Translating the Works of Jamyang Khyentse Wangpo
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The literary legacy of Khyentse Wangpo is encapsulated in two distinct collections: the Kabum (Collected Works) and the Kabab Dun (Seven Transmissions). These two collections provide a comprehensive view of Khyentse Wangpo’s life and literary contributions, which were prolific and diverse. His writings span the full scope of Tibetan Buddhist lineage traditions, reflecting the nineteenth-century nonsectarian Rimé spirit that he embodied.
The collected writings of Khyentse Wangpo in 25 volumes, covering a diverse range of genres and topics.
Kabab Dun
The collected treasure teachings of Khyentse Wangpo in 22 volumes, based on the Seven Transmissions.
Khyentse Wangpo’s Kabum is a twenty-five-volume collection that serves as the primary repository for his writings spanning over five decades, with a total of over 14,000 pages. It encompasses a wide array of subjects and literary genres, including texts on Buddhist practices, rituals, sādhanas, spiritual instructions, histories, biographies, pilgrimage guides, as well as diverse fields of knowledge, such as grammar and medicine. Additionally, it contains personal writings like letters and guidance to students, providing glimpses into Khyentse Wangpo’s inner life and spiritual accomplishments. It is divided into eleven sections, each with a specific thematic focus, spread across the volumes:
  1. Praises and supplications
  2. Discourses
  3. Notes and excerpts on the intent of Sūtra and Tantra
  4. Teachings on the meaning of Sūtra and Tantra
  5. Sādhana rituals
  6. Major and minor fields of knowledge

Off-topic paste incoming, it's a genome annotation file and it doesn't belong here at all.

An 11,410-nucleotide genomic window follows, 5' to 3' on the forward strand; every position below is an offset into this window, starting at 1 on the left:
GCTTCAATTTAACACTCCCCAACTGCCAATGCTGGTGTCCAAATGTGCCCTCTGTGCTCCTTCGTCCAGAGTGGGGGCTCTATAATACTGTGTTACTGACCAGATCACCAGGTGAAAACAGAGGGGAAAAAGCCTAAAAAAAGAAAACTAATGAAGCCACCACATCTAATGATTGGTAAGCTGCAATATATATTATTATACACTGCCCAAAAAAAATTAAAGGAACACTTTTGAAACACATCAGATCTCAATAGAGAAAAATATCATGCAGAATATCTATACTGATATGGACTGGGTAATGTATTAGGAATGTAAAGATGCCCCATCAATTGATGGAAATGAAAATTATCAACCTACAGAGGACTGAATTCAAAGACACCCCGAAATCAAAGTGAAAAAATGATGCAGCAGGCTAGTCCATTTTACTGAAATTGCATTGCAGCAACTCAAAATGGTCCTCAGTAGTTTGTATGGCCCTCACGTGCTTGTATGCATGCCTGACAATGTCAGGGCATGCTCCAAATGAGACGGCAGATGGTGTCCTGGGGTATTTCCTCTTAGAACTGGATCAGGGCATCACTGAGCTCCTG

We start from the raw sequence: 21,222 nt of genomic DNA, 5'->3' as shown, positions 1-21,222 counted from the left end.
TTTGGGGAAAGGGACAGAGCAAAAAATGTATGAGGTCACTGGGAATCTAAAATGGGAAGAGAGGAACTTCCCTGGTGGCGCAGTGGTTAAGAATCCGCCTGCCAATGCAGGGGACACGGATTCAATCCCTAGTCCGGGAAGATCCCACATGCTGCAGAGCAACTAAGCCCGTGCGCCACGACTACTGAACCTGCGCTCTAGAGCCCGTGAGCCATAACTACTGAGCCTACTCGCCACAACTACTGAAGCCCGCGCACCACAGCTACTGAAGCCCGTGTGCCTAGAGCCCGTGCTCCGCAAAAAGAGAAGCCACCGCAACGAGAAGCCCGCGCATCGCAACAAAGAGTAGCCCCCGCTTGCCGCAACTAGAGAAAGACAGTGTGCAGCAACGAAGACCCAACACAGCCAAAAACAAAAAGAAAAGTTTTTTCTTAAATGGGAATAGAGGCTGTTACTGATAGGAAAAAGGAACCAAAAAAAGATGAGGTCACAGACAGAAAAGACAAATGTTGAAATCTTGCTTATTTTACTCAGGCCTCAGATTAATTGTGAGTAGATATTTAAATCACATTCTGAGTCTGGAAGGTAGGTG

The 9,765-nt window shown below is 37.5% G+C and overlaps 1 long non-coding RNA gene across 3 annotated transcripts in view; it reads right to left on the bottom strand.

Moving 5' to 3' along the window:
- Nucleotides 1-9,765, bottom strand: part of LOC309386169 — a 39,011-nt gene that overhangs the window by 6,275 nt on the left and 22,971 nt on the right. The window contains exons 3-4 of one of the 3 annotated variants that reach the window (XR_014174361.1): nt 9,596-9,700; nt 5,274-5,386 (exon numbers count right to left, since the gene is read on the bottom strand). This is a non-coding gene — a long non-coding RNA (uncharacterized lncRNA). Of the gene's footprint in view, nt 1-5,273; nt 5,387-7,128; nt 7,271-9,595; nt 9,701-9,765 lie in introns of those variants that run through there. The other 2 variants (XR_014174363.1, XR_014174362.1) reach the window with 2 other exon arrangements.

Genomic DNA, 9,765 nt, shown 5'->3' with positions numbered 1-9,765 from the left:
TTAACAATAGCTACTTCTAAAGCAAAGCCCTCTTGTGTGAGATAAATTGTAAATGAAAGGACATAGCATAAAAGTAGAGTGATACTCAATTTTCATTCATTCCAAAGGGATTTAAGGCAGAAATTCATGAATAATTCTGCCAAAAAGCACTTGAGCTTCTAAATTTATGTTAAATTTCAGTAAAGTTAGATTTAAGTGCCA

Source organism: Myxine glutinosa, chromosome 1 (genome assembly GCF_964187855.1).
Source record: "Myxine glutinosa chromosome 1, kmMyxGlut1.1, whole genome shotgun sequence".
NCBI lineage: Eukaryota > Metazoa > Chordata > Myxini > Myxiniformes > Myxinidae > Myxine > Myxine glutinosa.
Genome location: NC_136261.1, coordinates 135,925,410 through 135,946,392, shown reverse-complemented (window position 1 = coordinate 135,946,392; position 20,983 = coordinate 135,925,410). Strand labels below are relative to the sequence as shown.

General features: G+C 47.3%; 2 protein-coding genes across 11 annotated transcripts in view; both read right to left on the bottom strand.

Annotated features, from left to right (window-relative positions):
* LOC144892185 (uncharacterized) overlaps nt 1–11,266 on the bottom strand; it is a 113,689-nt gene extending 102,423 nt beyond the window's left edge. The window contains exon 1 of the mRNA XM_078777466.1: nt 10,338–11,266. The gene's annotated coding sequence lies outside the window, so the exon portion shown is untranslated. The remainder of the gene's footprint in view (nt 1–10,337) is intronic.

7. Historical writings, various biographies, monastic chronicles, and letters
  8. Miscellaneous works
  9. Guru yoga and vajra songs
  10. Personal advice and instructions
  11. Lists of sacred sites and objects, dedication prayers, aspirations, and invocations of auspiciousness
Kabab Dun
The Kabab Dun showcases Khyentse Wangpo’s unparalleled status in Tibetan history as an extraordinary treasure revealer (tertön) and accomplished lineage-holder. Khyentse Wangpo was one of the very few masters who was entrusted with all seven types of teaching transmissions (kabab), and was renowned as one of the five great Tertön Kings. The collection comprises twenty-two volumes with a total of about 15,400 pages and is structured around the seven transmissions:
  1. Oral transmissions
  2. Earth treasures
  3. Rediscovered treasures
  4. Mind treasures
  5. Recollections
  6. Pure visions
  7. Aural lineages
The Kabab Dun consists primarily of texts linked to Khyentse Wangpo’s visionary revelations as the tertön Pema Ösal Do Ngak Lingpa and Ösal Trulpe Dorje. The treasures (terma) he revealed include important and widely practiced cycles such as the Chimé Pagme Nyingtik, Vima Lhadrup and Tsasum Drildub. The collection also contains works by various authors, including contemporary masters, to supplement Khyentse Wangpo’s treasure cycles. It features writings by his direct disciples, such as Jamgön Kongtrul, Chokgyur Lingpa, and Adzom Drugpa. It also includes works by subsequent generations of masters and scholars who upheld Khyentse Wangpo’s tradition, most notably Khyentse Chökyi Lodrö, Dilgo Khyentse Tashi Paljor, and Khenpo Puntsok Namgyal, who was appointed by Dzongsar Jamyang Khyentse Rinpoche as the current custodian of the Kabab Dun in Dzongsar, Tibet.
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